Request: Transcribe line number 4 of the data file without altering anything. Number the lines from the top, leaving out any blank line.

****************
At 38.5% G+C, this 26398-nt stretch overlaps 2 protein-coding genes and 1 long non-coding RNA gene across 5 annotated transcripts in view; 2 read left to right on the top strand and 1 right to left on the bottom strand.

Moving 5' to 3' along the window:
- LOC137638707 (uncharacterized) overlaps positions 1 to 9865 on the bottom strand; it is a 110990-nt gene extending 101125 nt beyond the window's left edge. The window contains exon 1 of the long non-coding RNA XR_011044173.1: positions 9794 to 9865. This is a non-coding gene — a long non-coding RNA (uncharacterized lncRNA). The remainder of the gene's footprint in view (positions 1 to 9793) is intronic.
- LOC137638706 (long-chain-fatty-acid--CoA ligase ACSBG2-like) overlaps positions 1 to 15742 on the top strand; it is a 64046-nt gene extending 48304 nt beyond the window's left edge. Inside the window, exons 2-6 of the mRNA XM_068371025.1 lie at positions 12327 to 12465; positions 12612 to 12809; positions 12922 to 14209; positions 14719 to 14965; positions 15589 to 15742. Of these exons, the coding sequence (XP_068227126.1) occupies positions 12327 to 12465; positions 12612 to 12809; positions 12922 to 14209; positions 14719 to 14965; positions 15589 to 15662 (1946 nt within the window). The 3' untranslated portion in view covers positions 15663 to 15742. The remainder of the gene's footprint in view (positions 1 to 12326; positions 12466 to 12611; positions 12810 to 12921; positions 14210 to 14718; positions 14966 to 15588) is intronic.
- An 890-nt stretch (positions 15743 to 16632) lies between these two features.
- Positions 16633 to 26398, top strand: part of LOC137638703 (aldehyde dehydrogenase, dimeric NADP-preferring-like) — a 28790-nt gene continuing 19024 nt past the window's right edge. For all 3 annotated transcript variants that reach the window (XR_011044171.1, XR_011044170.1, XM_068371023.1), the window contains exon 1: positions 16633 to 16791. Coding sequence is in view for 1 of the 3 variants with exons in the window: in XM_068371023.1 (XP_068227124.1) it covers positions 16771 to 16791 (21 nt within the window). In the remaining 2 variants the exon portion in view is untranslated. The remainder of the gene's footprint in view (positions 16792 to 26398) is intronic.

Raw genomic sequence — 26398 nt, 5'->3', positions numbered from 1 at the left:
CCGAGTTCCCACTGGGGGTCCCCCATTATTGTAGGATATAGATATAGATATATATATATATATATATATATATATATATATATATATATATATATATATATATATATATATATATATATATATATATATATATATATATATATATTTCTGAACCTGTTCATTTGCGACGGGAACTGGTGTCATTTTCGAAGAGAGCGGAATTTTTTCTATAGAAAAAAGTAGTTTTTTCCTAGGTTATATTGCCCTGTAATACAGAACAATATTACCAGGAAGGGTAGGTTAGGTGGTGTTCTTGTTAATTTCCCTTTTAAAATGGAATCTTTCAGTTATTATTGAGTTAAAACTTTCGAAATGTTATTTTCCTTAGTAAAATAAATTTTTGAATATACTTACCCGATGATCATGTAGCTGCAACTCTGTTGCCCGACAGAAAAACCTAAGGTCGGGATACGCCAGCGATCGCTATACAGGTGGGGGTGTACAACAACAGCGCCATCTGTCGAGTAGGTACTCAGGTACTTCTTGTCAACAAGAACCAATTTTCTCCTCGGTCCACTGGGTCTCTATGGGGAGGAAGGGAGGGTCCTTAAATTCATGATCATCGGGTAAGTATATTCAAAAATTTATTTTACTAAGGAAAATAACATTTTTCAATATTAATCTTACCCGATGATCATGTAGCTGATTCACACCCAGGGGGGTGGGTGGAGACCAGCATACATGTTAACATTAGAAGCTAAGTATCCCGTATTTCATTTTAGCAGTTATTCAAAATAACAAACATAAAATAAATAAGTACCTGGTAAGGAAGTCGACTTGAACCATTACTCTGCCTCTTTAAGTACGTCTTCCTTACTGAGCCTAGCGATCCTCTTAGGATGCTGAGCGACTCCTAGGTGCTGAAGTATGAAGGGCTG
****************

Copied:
- LOC137638706 (long-chain-fatty-acid--CoA ligase ACSBG2-like) overlaps positions 1 to 15742 on the top strand; it is a 64046-nt gene extending 48304 nt beyond the window's left edge. Inside the window, exons 2-6 of the mRNA XM_068371025.1 lie at positions 12327 to 12465; positions 12612 to 12809; positions 12922 to 14209; positions 14719 to 14965; positions 15589 to 15742. Of these exons, the coding sequence (XP_068227126.1) occupies positions 12327 to 12465; positions 12612 to 12809; positions 12922 to 14209; positions 14719 to 14965; positions 15589 to 15662 (1946 nt within the window). The 3' untranslated portion in view covers positions 15663 to 15742. The remainder of the gene's footprint in view (positions 1 to 12326; positions 12466 to 12611; positions 12810 to 12921; positions 14210 to 14718; positions 14966 to 15588) is intronic.